A guiding role
In the history of the Catholic Church in the United States, confidence in and trust of the parish priest has been a crucial element supporting the communities in an atmosphere always marked by the overt or hidden anti-Catholicism that has plagued the country since its foundation. American Catholics have always felt close to their priests. The sexual abuse scandal threatened to destroy the trust between priests and parishioners that had persisted as a characteristic of American Catholic life even during the post-Vatican II years of confusion. I know priests who, after the scandal, simply refused to be involved with youth work in order to avoid being falsely accused in what seemed to them a witch hunt. During these retreats, therefore, we sought to strengthen in the priests the certainty of the absolute necessity of their ministry and role in guiding the Catholic community. We could only do this by sharing with the priests what we had experienced in our vocation, following the charism of Fr. Giussani, offering to them our friendship and support without any suspicion of recruitment. Our retreats have been entirely animated by the desire to serve the Church in the United States during this time of trial.
In the flesh
The “theme” of the retreat this year, the encyclical Deus Caritas Est, involved a reflection of the encyclical’s teaching applied to the priestly vocation. The first meditation concerned the original context of the phrase itself, “God is Love,” found in the First Letter of John, Chapter Four. The purpose was to see how the author of the letter offers insight about God and love as a result of an experience, and not as the conclusion of a reflection on the divine nature. The experience is, obviously, the Incarnation, and this is precisely what is denied by dissidents in his community that are tearing it apart. They deny that “Christ came in the flesh.” The unity of the community, the author insists, is not based on philosophical or theological arguments, but on a common recognition: “We [the united community] have come to believe [because of the recognition of Christ in human flesh] that God is Love, indeed the Love that unites us.” Those who deny it are of “the world” (the dominant culture that denies the role of the flesh in our salvation). The encyclical begins with a strong affirmation that the origin of the Christian proposal about human and divine life begins in the flesh with the experience of the event of a human encounter with Christ, and not with a discourse.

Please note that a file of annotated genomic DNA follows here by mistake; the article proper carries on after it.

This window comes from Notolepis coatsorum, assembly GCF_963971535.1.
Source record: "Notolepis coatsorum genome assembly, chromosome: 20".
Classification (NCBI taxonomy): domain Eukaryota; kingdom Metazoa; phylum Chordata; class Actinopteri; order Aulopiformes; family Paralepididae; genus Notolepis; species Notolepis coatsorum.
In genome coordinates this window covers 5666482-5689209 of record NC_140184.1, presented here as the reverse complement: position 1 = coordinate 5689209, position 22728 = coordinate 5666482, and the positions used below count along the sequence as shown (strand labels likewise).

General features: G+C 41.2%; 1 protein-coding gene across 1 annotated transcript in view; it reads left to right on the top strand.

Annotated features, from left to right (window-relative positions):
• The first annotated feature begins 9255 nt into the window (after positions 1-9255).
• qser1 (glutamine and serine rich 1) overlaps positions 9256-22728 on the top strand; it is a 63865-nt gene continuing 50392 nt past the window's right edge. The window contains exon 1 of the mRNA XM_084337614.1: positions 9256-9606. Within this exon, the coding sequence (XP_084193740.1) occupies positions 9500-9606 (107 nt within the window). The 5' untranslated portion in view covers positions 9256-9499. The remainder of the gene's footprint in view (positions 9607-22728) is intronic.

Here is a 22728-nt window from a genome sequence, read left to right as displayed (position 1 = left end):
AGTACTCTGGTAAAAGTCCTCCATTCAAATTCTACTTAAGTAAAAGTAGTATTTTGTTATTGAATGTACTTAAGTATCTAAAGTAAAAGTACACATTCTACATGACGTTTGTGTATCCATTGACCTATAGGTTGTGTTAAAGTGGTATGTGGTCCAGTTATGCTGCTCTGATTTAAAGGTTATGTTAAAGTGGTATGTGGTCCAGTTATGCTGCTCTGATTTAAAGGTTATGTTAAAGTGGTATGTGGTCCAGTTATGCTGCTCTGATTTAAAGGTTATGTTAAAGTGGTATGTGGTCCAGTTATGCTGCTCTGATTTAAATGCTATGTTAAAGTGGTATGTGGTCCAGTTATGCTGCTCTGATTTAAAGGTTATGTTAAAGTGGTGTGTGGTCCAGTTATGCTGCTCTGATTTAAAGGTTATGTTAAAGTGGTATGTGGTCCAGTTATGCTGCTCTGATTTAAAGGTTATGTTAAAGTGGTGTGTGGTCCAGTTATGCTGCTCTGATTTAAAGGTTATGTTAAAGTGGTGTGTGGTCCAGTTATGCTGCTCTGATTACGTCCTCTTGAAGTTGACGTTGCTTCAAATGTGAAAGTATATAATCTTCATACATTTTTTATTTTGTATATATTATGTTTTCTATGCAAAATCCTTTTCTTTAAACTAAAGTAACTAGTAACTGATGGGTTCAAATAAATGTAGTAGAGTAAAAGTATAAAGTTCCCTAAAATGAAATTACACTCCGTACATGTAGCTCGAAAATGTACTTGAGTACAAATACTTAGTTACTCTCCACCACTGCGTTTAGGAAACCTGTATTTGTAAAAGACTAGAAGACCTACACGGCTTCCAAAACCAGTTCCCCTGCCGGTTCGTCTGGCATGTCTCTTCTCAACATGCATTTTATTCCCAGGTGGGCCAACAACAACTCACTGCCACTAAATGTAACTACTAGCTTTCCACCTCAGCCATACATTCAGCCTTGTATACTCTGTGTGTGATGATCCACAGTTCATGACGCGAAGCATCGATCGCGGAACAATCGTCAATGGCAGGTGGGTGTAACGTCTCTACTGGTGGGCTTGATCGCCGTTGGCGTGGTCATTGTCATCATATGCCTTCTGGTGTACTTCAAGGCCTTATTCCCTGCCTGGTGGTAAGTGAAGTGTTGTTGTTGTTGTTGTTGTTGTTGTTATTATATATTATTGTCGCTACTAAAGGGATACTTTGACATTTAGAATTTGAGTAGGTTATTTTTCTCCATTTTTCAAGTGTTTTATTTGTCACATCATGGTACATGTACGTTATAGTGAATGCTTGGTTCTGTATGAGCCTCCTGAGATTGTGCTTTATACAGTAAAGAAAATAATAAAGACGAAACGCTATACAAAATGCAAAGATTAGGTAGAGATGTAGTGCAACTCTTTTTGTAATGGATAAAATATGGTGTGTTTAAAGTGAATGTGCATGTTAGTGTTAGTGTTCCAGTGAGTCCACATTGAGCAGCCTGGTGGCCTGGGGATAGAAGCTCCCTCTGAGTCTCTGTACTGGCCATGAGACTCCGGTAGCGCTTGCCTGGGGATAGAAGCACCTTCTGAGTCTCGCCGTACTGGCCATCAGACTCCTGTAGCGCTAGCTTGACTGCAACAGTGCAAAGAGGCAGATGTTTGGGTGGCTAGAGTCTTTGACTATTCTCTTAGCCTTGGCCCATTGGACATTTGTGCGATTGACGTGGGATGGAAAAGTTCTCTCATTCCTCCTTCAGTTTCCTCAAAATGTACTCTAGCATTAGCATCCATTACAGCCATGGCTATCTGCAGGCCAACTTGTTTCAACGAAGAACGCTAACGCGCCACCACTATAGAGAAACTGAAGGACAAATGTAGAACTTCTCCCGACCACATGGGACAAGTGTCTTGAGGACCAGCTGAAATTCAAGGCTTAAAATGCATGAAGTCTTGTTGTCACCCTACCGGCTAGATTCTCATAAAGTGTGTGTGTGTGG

Rule and method
In the second meditation, the encyclical’s teaching concerning the relation between divine love (agape, or caritas) and human love or desire (eros) was seen as an expression of the divine and human nature in the one person of Christ. This too is not the outcome of a philosophical or theological discourse, but a reflection of the experience of the encounter with Christ as Savior of our humanity. The key to this insight is the nature of “revelation” as the event of a human encounter. This is the “method” that discloses the truth about Christ, the truth of our humanity, the truth of the Church, and the truth about God: Deus Caritas Est. Throughout the assemblies that followed the reflections, consequences of these insights on the vocation and role of the priest in the Church were examined and discussed. The priest is, above all, the minister of an event, especially the Eucharist, the event that forms the Church as the prolongation in space and time, so to speak, of the Incarnation. The priest’s humanity is the “flesh” through which the event of the Eucharist occurs. As Fr. Giussani once said, priests should never seek to escape from living the human drama with those entrusted to their ministry, but they should be living it, of course, as the ground for the sacramental Incarnation of Christ. In talks to Milan’s priests, Fr. Giussani said: “The reason your ministry seems fruitless is because you are not united; and the reason you are not united is because you do not have a rule.” This “rule” is life that expresses the method of the Incarnation, and unity is its main fruit.
By George Kochkareff (скан с собственной книги) [CC BY 3.0], via Wikimedia Commons
A guiding role